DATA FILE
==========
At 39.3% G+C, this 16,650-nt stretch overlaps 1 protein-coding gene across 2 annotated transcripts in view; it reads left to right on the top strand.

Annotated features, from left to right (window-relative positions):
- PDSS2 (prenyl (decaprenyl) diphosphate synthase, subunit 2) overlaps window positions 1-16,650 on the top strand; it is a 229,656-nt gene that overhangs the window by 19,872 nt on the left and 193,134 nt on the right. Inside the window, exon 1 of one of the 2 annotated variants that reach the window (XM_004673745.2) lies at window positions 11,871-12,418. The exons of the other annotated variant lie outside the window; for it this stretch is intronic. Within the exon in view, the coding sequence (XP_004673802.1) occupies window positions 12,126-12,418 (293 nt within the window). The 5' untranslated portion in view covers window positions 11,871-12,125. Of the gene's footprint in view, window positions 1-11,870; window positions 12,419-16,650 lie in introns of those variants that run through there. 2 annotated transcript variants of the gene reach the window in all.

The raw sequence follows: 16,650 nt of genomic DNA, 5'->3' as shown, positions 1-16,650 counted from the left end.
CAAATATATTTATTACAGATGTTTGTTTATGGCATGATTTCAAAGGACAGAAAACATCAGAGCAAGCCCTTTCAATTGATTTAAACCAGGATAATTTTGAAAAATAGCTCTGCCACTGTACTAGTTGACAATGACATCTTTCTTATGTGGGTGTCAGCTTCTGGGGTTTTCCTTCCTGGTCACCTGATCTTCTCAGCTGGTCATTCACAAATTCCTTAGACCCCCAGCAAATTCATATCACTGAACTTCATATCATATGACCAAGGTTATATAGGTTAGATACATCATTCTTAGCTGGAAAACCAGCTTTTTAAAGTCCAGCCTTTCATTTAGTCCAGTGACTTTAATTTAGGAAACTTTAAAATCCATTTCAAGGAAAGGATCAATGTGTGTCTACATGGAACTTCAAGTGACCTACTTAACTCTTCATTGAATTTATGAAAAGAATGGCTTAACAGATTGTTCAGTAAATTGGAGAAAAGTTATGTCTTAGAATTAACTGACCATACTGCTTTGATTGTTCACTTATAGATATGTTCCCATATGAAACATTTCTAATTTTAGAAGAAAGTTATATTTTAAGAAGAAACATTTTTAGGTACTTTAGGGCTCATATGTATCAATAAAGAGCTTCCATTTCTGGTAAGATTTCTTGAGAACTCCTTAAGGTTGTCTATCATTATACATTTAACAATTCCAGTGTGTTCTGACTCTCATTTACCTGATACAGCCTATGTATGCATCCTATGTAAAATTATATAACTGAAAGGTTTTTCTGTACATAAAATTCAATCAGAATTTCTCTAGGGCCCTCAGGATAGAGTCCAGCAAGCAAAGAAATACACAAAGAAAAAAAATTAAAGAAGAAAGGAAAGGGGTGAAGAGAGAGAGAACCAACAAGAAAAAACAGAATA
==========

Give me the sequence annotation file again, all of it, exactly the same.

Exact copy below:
At 39.3% G+C, this 16,650-nt stretch overlaps 1 protein-coding gene across 2 annotated transcripts in view; it reads left to right on the top strand.

Annotated features, from left to right (window-relative positions):
- PDSS2 (prenyl (decaprenyl) diphosphate synthase, subunit 2) overlaps window positions 1-16,650 on the top strand; it is a 229,656-nt gene that overhangs the window by 19,872 nt on the left and 193,134 nt on the right. Inside the window, exon 1 of one of the 2 annotated variants that reach the window (XM_004673745.2) lies at window positions 11,871-12,418. The exons of the other annotated variant lie outside the window; for it this stretch is intronic. Within the exon in view, the coding sequence (XP_004673802.1) occupies window positions 12,126-12,418 (293 nt within the window). The 5' untranslated portion in view covers window positions 11,871-12,125. Of the gene's footprint in view, window positions 1-11,870; window positions 12,419-16,650 lie in introns of those variants that run through there. 2 annotated transcript variants of the gene reach the window in all.

The raw sequence follows: 16,650 nt of genomic DNA, 5'->3' as shown, positions 1-16,650 counted from the left end.
CAAATATATTTATTACAGATGTTTGTTTATGGCATGATTTCAAAGGACAGAAAACATCAGAGCAAGCCCTTTCAATTGATTTAAACCAGGATAATTTTGAAAAATAGCTCTGCCACTGTACTAGTTGACAATGACATCTTTCTTATGTGGGTGTCAGCTTCTGGGGTTTTCCTTCCTGGTCACCTGATCTTCTCAGCTGGTCATTCACAAATTCCTTAGACCCCCAGCAAATTCATATCACTGAACTTCATATCATATGACCAAGGTTATATAGGTTAGATACATCATTCTTAGCTGGAAAACCAGCTTTTTAAAGTCCAGCCTTTCATTTAGTCCAGTGACTTTAATTTAGGAAACTTTAAAATCCATTTCAAGGAAAGGATCAATGTGTGTCTACATGGAACTTCAAGTGACCTACTTAACTCTTCATTGAATTTATGAAAAGAATGGCTTAACAGATTGTTCAGTAAATTGGAGAAAAGTTATGTCTTAGAATTAACTGACCATACTGCTTTGATTGTTCACTTATAGATATGTTCCCATATGAAACATTTCTAATTTTAGAAGAAAGTTATATTTTAAGAAGAAACATTTTTAGGTACTTTAGGGCTCATATGTATCAATAAAGAGCTTCCATTTCTGGTAAGATTTCTTGAGAACTCCTTAAGGTTGTCTATCATTATACATTTAACAATTCCAGTGTGTTCTGACTCTCATTTACCTGATACAGCCTATGTATGCATCCTATGTAAAATTATATAACTGAAAGGTTTTTCTGTACATAAAATTCAATCAGAATTTCTCTAGGGCCCTCAGGATAGAGTCCAGCAAGCAAAGAAATACACAAAGAAAAAAAATTAAAGAAGAAAGGAAAGGGGTGAAGAGAGAGAGAACCAACAAGAAAAAACAGAATA